Research ArticleMOLECULAR GENETICS

A Candida albicans CRISPR system permits genetic engineering of essential genes and gene families

Science Advances  03 Apr 2015:
Vol. 1, no. 3, e1500248
DOI: 10.1126/sciadv.1500248

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Abstract

Candida albicans is a pathogenic yeast that causes mucosal and systematic infections with high mortality. The absence of facile molecular genetics has been a major impediment to analysis of pathogenesis. The lack of meiosis coupled with the absence of plasmids makes genetic engineering cumbersome, especially for essential functions and gene families. We describe a C. albicans CRISPR system that overcomes many of the obstacles to genetic engineering in this organism. The high frequency with which CRISPR-induced mutations can be directed to target genes enables easy isolation of homozygous gene knockouts, even without selection. Moreover, the system permits the creation of strains with mutations in multiple genes, gene families, and genes that encode essential functions. This CRISPR system is also effective in a fresh clinical isolate of undetermined ploidy. Our method transforms the ability to manipulate the genome of Candida and provides a new window into the biology of this pathogen.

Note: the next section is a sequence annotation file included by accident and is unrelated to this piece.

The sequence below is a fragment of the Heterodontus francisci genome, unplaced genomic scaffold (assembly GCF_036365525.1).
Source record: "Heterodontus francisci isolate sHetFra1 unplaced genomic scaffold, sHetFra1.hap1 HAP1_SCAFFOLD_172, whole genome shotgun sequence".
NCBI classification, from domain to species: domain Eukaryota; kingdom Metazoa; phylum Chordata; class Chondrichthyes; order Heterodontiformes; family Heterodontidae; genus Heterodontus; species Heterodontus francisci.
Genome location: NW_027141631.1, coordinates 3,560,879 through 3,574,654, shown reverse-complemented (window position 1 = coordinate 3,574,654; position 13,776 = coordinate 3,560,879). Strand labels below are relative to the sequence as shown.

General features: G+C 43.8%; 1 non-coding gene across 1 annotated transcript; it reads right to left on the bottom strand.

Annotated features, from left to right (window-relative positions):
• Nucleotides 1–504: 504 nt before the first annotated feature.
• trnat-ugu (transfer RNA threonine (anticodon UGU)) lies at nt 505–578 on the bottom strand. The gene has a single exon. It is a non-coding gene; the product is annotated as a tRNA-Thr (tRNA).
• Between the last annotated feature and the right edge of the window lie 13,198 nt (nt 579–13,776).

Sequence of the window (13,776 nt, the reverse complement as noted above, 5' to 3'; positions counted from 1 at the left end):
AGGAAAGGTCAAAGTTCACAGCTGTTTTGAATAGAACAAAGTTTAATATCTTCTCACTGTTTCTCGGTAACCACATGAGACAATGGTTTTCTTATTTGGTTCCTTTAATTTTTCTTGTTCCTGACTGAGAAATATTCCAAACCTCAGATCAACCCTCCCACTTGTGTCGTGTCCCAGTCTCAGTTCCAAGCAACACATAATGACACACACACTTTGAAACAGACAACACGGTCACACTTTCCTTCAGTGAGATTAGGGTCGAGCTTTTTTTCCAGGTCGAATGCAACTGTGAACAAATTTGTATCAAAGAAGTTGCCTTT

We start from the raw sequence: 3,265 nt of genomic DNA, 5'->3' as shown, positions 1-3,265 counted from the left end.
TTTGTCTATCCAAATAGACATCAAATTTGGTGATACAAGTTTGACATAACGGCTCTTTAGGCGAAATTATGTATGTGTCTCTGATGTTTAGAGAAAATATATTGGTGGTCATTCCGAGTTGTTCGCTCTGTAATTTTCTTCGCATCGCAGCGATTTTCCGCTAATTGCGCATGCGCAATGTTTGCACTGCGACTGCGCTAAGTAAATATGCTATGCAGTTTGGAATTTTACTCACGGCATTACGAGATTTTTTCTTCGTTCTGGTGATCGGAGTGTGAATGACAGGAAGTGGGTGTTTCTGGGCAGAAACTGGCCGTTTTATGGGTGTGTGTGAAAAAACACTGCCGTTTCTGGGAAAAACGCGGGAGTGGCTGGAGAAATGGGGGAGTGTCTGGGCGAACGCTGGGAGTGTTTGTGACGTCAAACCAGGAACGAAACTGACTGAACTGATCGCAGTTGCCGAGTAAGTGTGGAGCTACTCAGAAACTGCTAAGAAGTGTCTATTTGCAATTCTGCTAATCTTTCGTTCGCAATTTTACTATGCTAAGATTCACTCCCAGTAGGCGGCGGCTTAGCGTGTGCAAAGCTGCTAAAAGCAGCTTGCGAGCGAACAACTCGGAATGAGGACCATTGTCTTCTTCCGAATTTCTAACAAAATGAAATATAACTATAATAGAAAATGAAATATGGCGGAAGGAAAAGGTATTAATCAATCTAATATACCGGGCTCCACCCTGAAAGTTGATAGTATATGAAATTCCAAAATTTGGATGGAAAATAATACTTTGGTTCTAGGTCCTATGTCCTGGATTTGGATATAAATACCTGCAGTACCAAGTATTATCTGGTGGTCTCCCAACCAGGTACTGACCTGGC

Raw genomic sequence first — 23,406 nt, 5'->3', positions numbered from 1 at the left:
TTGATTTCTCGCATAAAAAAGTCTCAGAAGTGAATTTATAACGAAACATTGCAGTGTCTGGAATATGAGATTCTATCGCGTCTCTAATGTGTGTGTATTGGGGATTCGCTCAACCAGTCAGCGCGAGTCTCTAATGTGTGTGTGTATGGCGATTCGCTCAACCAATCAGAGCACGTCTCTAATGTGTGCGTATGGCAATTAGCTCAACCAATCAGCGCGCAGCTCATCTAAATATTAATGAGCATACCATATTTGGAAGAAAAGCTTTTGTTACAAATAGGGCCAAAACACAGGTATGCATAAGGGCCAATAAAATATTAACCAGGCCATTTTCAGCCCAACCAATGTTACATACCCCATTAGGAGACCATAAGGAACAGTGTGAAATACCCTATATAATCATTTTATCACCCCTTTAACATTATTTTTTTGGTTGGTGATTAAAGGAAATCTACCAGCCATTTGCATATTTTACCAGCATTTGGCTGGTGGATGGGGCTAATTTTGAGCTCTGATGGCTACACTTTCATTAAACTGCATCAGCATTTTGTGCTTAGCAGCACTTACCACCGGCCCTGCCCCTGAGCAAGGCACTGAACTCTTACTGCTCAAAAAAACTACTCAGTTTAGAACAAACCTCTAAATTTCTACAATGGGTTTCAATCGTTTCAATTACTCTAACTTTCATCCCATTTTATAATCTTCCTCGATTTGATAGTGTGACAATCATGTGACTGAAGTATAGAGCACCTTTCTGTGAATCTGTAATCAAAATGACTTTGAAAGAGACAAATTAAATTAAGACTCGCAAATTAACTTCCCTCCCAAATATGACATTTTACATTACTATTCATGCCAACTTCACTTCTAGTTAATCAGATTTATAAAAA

Keywords
  • Candida albicans
  • CRISPR
  • Cas9
  • genetics
  • mutagenesis
  • fungal pathogenesis
  • CaCas9
  • CTG clade

This is an open-access article distributed under the terms of the Creative Commons Attribution-NonCommercial license, which permits use, distribution, and reproduction in any medium, so long as the resultant use is not for commercial advantage and provided the original work is properly cited.

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